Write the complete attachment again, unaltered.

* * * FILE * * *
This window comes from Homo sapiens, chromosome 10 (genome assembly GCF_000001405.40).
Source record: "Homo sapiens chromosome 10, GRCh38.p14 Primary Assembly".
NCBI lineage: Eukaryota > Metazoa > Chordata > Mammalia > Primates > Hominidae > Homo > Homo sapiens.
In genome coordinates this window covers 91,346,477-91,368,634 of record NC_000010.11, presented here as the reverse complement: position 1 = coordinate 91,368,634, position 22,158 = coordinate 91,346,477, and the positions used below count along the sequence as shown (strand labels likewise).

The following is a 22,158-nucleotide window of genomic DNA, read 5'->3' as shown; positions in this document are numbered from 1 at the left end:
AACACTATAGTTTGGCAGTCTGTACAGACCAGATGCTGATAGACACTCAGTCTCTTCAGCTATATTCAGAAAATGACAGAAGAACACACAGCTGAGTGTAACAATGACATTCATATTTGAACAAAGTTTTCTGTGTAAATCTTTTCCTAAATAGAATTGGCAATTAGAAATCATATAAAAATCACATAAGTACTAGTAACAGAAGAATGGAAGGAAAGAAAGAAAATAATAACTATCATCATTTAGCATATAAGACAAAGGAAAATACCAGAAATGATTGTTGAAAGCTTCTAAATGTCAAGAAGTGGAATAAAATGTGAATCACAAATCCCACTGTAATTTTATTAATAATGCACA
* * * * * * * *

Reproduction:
This window comes from Homo sapiens, chromosome 10 (genome assembly GCF_000001405.40).
Source record: "Homo sapiens chromosome 10, GRCh38.p14 Primary Assembly".
NCBI lineage: Eukaryota > Metazoa > Chordata > Mammalia > Primates > Hominidae > Homo > Homo sapiens.
In genome coordinates this window covers 91,346,477-91,368,634 of record NC_000010.11, presented here as the reverse complement: position 1 = coordinate 91,368,634, position 22,158 = coordinate 91,346,477, and the positions used below count along the sequence as shown (strand labels likewise).

The following is a 22,158-nucleotide window of genomic DNA, read 5'->3' as shown; positions in this document are numbered from 1 at the left end:
AACACTATAGTTTGGCAGTCTGTACAGACCAGATGCTGATAGACACTCAGTCTCTTCAGCTATATTCAGAAAATGACAGAAGAACACACAGCTGAGTGTAACAATGACATTCATATTTGAACAAAGTTTTCTGTGTAAATCTTTTCCTAAATAGAATTGGCAATTAGAAATCATATAAAAATCACATAAGTACTAGTAACAGAAGAATGGAAGGAAAGAAAGAAAATAATAACTATCATCATTTAGCATATAAGACAAAGGAAAATACCAGAAATGATTGTTGAAAGCTTCTAAATGTCAAGAAGTGGAATAAAATGTGAATCACAAATCCCACTGTAATTTTATTAATAATGCACA